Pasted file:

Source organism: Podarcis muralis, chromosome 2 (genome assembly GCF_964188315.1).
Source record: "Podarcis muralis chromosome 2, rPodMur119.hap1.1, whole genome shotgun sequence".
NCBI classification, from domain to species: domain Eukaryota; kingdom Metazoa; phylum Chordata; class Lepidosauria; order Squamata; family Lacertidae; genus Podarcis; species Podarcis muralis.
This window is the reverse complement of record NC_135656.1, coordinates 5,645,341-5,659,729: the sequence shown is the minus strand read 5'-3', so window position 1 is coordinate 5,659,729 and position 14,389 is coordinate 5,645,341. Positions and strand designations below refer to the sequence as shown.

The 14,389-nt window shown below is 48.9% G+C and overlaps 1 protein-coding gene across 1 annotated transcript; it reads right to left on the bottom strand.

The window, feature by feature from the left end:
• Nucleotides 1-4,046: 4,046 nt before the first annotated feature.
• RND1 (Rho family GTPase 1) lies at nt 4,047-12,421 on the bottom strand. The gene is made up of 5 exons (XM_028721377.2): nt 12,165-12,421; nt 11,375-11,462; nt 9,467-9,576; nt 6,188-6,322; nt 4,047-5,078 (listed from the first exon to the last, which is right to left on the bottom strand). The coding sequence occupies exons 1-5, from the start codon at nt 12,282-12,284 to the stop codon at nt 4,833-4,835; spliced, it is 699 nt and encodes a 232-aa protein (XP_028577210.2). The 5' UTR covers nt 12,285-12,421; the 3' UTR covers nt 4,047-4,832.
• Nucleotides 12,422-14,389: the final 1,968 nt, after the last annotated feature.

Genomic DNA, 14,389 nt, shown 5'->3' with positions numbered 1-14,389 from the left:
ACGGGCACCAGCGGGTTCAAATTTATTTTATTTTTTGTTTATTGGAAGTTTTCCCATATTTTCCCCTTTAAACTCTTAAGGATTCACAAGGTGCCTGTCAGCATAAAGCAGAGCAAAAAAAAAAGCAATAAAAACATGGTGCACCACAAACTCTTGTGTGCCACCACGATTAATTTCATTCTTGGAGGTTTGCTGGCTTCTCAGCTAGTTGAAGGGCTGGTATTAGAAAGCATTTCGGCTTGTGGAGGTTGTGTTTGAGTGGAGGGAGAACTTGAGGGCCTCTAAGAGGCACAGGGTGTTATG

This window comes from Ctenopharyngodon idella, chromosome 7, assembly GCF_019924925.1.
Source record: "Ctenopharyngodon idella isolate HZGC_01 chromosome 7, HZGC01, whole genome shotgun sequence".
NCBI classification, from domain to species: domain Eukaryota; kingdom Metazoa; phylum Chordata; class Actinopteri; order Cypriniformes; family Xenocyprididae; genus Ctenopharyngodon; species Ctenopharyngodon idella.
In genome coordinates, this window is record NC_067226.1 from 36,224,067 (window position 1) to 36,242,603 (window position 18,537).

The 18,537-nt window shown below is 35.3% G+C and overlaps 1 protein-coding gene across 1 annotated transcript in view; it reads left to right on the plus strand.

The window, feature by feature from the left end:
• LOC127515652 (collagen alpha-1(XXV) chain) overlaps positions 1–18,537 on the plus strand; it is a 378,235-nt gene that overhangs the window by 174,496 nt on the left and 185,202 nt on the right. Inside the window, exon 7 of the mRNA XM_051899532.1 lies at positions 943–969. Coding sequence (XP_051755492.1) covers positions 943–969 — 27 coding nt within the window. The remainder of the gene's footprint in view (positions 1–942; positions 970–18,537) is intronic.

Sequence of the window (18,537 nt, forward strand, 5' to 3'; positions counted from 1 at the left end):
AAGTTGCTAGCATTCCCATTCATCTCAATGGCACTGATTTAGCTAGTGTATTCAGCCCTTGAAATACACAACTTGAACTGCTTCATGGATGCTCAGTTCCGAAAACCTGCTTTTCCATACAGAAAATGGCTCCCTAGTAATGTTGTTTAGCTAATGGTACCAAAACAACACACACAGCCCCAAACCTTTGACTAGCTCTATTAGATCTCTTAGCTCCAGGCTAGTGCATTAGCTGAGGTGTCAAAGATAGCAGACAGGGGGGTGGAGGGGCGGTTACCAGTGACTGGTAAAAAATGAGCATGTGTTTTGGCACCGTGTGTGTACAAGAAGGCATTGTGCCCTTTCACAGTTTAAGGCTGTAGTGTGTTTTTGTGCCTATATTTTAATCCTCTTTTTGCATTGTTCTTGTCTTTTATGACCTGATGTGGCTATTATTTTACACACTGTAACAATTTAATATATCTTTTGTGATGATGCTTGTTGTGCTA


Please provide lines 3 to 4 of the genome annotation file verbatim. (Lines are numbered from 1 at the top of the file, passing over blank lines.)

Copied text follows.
NCBI classification, from domain to species: domain Eukaryota; kingdom Metazoa; phylum Chordata; class Lepidosauria; order Squamata; family Lacertidae; genus Podarcis; species Podarcis muralis.
This window is the reverse complement of record NC_135656.1, coordinates 5,645,341-5,659,729: the sequence shown is the minus strand read 5'-3', so window position 1 is coordinate 5,659,729 and position 14,389 is coordinate 5,645,341. Positions and strand designations below refer to the sequence as shown.